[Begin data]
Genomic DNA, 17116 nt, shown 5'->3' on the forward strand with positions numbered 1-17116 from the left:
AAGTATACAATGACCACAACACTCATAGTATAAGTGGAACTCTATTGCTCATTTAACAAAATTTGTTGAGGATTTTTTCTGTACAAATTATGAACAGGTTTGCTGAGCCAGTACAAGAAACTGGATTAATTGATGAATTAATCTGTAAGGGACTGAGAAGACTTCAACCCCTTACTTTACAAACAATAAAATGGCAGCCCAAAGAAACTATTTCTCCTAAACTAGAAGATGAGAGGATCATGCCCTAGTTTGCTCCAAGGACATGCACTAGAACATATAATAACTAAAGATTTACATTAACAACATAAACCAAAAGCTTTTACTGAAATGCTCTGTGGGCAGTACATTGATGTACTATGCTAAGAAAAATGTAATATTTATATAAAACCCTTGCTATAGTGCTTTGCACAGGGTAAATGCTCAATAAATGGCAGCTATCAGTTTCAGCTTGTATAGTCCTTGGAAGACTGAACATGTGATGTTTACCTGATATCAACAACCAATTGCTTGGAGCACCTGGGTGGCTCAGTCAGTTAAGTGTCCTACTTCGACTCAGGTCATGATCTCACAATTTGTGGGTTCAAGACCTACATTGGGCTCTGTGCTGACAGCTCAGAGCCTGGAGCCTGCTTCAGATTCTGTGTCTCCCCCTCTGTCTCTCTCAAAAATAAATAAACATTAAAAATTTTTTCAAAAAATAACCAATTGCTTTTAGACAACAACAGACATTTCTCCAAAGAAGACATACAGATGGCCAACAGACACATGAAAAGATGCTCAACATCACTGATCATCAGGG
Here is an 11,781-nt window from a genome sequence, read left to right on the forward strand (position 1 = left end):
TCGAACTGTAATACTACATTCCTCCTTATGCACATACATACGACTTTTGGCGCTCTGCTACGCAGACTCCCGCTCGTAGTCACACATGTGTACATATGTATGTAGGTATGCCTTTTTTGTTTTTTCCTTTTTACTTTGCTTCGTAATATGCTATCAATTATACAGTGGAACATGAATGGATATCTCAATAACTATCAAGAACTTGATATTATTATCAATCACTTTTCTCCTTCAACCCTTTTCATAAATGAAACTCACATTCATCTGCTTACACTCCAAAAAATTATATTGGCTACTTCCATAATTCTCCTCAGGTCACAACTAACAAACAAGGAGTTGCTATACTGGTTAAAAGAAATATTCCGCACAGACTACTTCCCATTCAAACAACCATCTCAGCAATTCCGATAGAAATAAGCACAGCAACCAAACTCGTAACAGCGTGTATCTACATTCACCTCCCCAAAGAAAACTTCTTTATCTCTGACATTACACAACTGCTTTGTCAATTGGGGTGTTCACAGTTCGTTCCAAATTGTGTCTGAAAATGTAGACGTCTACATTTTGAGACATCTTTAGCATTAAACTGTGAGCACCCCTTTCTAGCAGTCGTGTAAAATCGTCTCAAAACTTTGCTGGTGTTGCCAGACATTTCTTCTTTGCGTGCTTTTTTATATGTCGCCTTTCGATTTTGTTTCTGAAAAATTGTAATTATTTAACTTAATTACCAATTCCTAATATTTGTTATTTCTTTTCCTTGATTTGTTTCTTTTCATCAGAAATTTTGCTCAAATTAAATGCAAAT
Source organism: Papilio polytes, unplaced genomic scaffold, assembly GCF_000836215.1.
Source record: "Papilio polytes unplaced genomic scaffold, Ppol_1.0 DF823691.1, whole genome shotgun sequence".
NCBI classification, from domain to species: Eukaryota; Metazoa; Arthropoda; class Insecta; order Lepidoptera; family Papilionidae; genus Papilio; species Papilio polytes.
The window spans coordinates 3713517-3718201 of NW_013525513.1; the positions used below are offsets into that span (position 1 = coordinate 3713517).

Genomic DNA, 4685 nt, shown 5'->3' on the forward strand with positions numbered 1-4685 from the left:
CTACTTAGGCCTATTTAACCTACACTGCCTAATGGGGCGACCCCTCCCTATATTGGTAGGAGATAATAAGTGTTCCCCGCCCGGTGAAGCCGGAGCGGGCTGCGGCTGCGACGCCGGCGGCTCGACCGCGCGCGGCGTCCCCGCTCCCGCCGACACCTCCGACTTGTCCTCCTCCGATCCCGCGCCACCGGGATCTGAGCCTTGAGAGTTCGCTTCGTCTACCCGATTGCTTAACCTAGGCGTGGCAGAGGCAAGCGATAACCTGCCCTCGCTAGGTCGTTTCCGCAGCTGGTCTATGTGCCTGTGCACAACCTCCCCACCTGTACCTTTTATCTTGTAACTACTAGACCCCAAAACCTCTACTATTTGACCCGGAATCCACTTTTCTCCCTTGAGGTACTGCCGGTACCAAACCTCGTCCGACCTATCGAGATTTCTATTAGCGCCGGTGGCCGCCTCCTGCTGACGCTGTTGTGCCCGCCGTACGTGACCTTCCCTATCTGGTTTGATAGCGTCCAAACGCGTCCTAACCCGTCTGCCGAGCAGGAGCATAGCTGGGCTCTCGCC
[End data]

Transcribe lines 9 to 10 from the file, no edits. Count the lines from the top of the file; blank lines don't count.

Genomic DNA, 4685 nt, shown 5'->3' on the forward strand with positions numbered 1-4685 from the left:
CTACTTAGGCCTATTTAACCTACACTGCCTAATGGGGCGACCCCTCCCTATATTGGTAGGAGATAATAAGTGTTCCCCGCCCGGTGAAGCCGGAGCGGGCTGCGGCTGCGACGCCGGCGGCTCGACCGCGCGCGGCGTCCCCGCTCCCGCCGACACCTCCGACTTGTCCTCCTCCGATCCCGCGCCACCGGGATCTGAGCCTTGAGAGTTCGCTTCGTCTACCCGATTGCTTAACCTAGGCGTGGCAGAGGCAAGCGATAACCTGCCCTCGCTAGGTCGTTTCCGCAGCTGGTCTATGTGCCTGTGCACAACCTCCCCACCTGTACCTTTTATCTTGTAACTACTAGACCCCAAAACCTCTACTATTTGACCCGGAATCCACTTTTCTCCCTTGAGGTACTGCCGGTACCAAACCTCGTCCGACCTATCGAGATTTCTATTAGCGCCGGTGGCCGCCTCCTGCTGACGCTGTTGTGCCCGCCGTACGTGACCTTCCCTATCTGGTTTGATAGCGTCCAAACGCGTCCTAACCCGTCTGCCGAGCAGGAGCATAGCTGGGCTCTCGCC